(CNN) -- Ashes-winning England captain Michael Vaughan quit all forms of professional cricket with immediate effect on Tuesday -- and then backed his colleagues to triumph in the forthcoming series against Australia.
Former England cricket captain Vaughan looks deep in thought after announcing his decision to quit cricket.
The 34-year-old Yorkshire batsman was England's most successful Test captain of all time with 26 wins from his 51 matches in charge.
Vaughan's achievements include leading England to their first Ashes victory against Australia for 18 years in 2005 when he also took his nation to a first Test series win in South Africa for 40 years.
His decision to call time on his career follows his omission from England's 16-man training squad for the five-Test confrontation starting in Cardiff on July 8.
Vaughan, who relinquished the England captaincy last summer, told a press conference: "After a great deal of consideration, I've decided that now is the right time to retire from cricket.
"It has been an enormous privilege to have played for and captained my country and this is one of the hardest decisions I have had to make. Having played almost non-stop for 16 seasons, I feel that the time is right for the focus to shift to the next generation.
"We have some fantastic talent coming through the English counties and, with the next Ashes series upon us, now is the time for the younger players to rise to the challenge of building on the success achieved in English cricket in the last few years.
"I'd like to record my sincere thanks to the England fans and the ECB and the members and supporters of Yorkshire County Cricket Club for their unstinting backing throughout my career as well as my wife Nicola and the rest of my family who have been equally supportive."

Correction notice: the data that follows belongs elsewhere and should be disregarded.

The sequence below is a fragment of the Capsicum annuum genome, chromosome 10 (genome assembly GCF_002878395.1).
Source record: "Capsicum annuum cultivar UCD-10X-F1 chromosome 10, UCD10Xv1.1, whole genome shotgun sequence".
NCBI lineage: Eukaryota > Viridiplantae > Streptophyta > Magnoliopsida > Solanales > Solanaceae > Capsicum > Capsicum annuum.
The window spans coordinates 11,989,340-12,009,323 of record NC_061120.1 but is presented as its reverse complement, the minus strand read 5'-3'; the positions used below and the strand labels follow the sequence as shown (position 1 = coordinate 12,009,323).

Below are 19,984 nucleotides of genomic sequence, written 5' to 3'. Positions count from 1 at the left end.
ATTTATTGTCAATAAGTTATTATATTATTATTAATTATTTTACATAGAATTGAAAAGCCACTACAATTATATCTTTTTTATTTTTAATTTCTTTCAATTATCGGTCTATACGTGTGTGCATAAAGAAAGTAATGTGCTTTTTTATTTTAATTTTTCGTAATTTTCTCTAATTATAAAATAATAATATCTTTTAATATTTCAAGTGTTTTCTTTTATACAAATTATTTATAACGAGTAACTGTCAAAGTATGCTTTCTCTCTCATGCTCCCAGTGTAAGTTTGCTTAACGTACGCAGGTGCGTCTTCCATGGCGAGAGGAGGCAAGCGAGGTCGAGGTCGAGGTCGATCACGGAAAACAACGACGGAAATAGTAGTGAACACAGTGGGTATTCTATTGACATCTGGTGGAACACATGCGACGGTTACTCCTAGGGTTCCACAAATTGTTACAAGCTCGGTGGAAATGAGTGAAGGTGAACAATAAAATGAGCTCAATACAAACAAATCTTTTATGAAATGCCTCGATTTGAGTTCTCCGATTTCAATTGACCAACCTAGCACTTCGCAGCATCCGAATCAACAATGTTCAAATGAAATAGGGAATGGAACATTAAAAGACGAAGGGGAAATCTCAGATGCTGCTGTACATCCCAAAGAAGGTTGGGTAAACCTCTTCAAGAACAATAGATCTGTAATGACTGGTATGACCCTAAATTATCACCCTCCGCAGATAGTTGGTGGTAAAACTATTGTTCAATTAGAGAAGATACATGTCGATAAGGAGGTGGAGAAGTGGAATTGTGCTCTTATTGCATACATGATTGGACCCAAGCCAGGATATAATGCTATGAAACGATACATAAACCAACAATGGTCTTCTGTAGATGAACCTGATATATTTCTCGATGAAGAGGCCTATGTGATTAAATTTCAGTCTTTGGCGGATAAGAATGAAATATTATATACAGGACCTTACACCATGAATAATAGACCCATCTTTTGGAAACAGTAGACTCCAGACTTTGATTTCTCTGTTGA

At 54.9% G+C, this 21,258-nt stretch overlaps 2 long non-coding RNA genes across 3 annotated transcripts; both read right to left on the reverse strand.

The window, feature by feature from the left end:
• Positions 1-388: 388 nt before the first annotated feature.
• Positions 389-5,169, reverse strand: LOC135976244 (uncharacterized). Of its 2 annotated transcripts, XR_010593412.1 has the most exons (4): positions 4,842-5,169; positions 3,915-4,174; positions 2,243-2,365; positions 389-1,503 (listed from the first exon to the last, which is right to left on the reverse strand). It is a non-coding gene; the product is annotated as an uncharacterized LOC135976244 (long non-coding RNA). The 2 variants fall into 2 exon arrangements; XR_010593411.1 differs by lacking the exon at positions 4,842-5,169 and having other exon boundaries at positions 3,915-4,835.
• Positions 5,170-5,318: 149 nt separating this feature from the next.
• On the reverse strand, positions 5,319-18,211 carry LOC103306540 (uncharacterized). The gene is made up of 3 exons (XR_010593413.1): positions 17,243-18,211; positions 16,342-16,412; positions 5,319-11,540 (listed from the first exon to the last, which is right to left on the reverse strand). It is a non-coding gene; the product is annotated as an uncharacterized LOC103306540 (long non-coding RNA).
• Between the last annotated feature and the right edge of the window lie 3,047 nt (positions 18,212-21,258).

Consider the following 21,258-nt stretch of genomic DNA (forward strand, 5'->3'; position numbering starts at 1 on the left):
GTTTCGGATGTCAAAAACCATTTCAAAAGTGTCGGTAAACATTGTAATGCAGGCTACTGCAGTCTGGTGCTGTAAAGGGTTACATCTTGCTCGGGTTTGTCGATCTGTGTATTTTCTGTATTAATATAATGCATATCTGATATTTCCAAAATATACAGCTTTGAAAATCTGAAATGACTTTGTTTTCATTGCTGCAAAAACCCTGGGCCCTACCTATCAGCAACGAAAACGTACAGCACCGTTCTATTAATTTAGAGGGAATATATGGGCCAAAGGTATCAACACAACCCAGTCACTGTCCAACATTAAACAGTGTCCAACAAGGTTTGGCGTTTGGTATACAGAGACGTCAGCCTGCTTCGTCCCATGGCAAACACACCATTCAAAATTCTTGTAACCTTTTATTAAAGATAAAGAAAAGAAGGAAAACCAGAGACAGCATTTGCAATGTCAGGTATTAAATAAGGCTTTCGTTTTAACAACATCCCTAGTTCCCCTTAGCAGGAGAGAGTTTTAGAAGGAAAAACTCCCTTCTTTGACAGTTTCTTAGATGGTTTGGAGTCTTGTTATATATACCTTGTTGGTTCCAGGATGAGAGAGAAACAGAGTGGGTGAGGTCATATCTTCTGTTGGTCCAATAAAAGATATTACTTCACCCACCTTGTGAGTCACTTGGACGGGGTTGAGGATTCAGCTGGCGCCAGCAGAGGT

He added: "I'm also extremely grateful to all of the players, managers, coaches, media and administrators I've worked with, who have all contributed to making my career so enjoyable and fulfilling.
"I'd also like to wish (captain) Andrew Strauss and the current England team success in this Ashes series. I know they have the drive, ambition and abilities to repeat the success from 2005. Winning that series was most definitely the highpoint of my career".
As a batsman, Vaughan scored 18 Test hundreds for England following his debut in 1999 and was ranked the number one batsman in the world following the 2002/3 Ashes Series in Australia in which he made 633 runs including three centuries.
"He is the best captain I've played under," said Strauss. "That goes for any form of cricket.
"His achievements can't be underestimated, the way he took the team forward, the relaxed way he was able to get us playing cricket.
"A lot of the stuff was behind the scenes -- the way he dealt with players on a one-to-one basis was exceptional. And he cared. It's important to remember what a great player he was. It's a sad day."
Strauss added: "I learned a great deal from watching him captain the side for five years at close hand and his ability to identify a new strategy for outwitting the opposition or bring the best out of his own players was a priceless asset.
"But more than anything we as players will miss the enormous sense of fun and enjoyment that Michael brought to the dressing room. He will be missed by everyone connected with the team and we wish him every success in his future career."
England Cricket Board Chief Executive David Collier said: "Everyone associated with cricket in England and Wales will be forever grateful to Michael Vaughan for his immense contribution to England's success.
"His achievement in leading England to victory against the number one ranked team in the world, Australia in 2005, was arguably the finest by any England captain in the modern era."